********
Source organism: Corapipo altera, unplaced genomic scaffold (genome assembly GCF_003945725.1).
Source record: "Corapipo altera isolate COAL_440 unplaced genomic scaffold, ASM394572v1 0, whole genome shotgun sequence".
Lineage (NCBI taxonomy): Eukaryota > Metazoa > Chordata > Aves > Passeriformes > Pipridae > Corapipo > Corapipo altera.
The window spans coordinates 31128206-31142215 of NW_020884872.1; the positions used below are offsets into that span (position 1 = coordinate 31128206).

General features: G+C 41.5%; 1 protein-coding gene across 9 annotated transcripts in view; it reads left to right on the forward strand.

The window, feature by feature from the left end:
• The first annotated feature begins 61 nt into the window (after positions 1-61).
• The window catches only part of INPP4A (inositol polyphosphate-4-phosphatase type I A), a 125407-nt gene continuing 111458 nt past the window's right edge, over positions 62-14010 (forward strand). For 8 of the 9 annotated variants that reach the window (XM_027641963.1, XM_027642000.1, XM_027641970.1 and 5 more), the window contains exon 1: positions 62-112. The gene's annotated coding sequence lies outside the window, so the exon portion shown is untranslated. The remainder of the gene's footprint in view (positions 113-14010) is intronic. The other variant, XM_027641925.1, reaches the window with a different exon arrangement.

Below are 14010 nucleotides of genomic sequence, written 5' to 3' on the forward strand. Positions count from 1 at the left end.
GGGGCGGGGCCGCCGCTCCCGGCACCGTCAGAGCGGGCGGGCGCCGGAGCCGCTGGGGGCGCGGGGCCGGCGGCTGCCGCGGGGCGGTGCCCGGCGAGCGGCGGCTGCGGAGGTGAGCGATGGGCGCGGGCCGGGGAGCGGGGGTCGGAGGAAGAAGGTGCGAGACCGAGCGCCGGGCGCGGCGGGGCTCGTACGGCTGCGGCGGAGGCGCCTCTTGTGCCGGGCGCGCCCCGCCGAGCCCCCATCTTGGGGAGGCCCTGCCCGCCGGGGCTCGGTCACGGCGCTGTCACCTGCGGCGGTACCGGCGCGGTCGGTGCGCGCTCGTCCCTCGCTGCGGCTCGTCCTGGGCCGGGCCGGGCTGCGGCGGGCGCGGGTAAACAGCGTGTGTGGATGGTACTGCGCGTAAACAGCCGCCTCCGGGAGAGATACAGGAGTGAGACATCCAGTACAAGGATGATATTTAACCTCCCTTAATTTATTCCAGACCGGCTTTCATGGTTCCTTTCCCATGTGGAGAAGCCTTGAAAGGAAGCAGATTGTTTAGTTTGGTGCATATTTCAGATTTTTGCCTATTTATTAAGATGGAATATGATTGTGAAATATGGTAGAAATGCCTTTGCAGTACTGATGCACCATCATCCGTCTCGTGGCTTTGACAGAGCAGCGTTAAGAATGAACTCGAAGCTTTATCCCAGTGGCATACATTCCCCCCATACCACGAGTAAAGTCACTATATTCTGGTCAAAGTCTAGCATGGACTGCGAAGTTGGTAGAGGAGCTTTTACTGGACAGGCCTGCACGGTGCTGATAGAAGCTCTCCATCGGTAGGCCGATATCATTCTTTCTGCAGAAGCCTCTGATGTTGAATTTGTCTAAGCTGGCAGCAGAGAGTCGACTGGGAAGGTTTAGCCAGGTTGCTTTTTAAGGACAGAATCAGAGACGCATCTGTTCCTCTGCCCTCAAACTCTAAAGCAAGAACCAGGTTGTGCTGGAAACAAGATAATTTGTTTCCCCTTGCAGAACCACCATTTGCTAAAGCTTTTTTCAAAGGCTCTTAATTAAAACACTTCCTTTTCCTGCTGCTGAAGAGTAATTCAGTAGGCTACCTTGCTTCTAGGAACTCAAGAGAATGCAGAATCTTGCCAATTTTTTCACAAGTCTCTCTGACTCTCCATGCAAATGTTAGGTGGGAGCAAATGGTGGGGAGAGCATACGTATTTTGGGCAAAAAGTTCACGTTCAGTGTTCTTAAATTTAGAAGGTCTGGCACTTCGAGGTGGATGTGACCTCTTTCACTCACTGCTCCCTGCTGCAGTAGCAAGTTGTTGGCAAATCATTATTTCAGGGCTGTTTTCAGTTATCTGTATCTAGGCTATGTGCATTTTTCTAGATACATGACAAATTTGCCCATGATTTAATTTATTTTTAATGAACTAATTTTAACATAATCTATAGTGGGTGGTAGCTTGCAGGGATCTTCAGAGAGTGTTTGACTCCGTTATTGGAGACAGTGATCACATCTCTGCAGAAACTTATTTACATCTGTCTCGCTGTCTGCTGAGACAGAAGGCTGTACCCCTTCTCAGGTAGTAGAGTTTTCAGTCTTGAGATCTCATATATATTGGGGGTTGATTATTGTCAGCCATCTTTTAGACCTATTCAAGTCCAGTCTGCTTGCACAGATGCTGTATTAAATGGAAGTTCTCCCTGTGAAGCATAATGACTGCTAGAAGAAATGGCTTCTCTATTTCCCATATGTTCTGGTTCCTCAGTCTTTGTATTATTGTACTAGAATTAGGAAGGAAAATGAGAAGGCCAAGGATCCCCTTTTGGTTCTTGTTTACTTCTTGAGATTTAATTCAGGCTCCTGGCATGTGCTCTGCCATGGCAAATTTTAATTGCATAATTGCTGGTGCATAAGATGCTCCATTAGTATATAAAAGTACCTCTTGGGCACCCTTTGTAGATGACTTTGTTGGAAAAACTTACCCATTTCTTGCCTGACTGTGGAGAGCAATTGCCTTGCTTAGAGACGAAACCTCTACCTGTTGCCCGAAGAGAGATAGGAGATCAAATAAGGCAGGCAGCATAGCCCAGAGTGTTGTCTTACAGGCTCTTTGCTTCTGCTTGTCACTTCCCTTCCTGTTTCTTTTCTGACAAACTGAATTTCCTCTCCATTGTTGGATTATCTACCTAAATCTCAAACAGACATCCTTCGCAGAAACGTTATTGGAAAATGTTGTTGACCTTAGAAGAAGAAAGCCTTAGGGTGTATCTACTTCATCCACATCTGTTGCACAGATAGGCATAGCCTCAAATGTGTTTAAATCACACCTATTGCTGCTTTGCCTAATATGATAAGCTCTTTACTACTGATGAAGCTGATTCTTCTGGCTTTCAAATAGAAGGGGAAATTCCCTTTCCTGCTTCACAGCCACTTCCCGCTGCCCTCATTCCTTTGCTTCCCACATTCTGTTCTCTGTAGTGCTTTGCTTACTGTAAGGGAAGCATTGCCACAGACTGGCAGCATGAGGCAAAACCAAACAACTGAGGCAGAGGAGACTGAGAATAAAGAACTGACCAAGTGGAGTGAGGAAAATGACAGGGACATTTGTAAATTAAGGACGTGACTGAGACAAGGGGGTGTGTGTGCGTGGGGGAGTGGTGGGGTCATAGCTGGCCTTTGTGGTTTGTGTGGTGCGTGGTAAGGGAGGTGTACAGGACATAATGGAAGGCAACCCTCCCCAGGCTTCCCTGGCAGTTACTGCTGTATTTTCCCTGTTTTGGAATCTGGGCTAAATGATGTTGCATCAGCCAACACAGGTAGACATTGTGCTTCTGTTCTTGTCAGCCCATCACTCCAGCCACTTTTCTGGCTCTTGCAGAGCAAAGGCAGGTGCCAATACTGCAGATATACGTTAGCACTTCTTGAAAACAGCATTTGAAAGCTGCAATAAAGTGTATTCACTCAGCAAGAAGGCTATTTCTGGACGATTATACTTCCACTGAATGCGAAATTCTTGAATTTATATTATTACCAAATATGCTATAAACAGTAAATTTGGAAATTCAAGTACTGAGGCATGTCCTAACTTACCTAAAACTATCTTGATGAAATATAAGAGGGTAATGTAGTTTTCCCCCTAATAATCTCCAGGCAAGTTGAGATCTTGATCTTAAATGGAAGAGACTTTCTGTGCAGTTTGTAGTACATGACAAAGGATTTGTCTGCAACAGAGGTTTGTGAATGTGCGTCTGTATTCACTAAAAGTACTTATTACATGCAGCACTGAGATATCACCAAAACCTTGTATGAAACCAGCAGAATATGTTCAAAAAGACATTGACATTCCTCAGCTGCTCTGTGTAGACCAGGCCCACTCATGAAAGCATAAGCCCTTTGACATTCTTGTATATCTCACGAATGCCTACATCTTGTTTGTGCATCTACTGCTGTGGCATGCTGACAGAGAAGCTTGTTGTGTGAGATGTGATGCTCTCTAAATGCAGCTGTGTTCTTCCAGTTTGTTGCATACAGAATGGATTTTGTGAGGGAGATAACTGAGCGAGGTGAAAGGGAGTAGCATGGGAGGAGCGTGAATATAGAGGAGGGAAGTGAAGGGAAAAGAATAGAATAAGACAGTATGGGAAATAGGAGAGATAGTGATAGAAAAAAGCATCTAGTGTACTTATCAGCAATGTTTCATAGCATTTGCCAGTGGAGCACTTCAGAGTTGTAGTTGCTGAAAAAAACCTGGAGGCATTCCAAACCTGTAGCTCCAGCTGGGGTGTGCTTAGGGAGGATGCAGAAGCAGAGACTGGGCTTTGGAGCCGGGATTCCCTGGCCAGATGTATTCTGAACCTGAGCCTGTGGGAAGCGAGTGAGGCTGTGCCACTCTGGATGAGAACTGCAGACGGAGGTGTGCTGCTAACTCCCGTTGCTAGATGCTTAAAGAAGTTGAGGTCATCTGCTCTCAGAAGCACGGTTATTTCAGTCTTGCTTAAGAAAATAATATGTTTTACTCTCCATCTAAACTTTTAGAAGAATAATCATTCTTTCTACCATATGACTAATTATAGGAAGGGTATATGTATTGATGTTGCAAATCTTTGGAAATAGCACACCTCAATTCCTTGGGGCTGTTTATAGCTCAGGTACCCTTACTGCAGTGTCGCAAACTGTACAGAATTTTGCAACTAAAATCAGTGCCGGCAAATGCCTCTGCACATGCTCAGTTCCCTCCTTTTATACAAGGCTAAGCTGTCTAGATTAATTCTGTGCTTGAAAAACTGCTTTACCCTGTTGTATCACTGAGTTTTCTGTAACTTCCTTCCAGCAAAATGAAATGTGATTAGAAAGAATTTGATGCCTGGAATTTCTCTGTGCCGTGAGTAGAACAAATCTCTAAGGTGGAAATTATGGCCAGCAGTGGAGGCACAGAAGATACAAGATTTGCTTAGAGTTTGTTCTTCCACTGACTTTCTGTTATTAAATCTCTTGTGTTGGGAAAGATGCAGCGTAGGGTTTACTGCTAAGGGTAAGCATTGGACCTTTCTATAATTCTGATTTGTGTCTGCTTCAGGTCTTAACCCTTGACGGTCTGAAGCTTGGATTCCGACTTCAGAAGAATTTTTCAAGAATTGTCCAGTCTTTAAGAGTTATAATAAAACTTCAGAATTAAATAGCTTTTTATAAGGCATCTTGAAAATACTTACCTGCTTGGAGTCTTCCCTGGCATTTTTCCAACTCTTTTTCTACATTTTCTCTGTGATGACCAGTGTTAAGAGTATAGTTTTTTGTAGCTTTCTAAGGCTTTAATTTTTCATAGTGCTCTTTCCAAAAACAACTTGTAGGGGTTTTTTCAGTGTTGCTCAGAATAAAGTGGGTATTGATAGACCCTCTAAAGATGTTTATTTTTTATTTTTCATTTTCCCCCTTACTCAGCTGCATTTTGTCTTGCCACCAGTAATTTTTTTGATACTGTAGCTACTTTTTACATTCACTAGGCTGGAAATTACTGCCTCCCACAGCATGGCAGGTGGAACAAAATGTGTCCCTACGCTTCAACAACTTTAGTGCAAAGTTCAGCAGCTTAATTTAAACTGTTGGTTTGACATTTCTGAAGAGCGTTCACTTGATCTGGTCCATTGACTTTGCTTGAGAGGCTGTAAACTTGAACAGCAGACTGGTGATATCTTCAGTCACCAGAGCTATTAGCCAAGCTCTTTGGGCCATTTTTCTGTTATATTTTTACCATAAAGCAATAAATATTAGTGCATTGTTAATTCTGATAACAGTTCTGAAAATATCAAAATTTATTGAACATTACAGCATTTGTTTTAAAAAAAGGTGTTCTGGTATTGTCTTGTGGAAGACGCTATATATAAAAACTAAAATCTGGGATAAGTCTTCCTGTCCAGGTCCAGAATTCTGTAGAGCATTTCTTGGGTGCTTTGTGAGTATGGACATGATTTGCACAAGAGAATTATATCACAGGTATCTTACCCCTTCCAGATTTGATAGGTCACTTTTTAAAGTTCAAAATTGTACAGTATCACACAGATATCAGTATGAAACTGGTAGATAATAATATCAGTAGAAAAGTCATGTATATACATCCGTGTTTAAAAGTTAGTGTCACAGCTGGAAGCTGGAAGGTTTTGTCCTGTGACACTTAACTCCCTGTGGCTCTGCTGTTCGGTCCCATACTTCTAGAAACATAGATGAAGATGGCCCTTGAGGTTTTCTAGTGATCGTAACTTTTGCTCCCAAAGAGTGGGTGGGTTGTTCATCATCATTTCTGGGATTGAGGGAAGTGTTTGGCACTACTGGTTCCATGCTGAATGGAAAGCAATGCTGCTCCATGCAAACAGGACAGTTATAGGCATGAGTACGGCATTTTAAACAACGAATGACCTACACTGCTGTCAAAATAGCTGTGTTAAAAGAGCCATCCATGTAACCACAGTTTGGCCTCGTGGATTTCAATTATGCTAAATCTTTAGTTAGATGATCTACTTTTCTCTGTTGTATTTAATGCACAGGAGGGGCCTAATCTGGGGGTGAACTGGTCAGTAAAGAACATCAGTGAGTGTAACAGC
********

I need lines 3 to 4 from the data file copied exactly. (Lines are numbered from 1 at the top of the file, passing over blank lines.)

Lineage (NCBI taxonomy): Eukaryota > Metazoa > Chordata > Aves > Passeriformes > Pipridae > Corapipo > Corapipo altera.
The window spans coordinates 31128206-31142215 of NW_020884872.1; the positions used below are offsets into that span (position 1 = coordinate 31128206).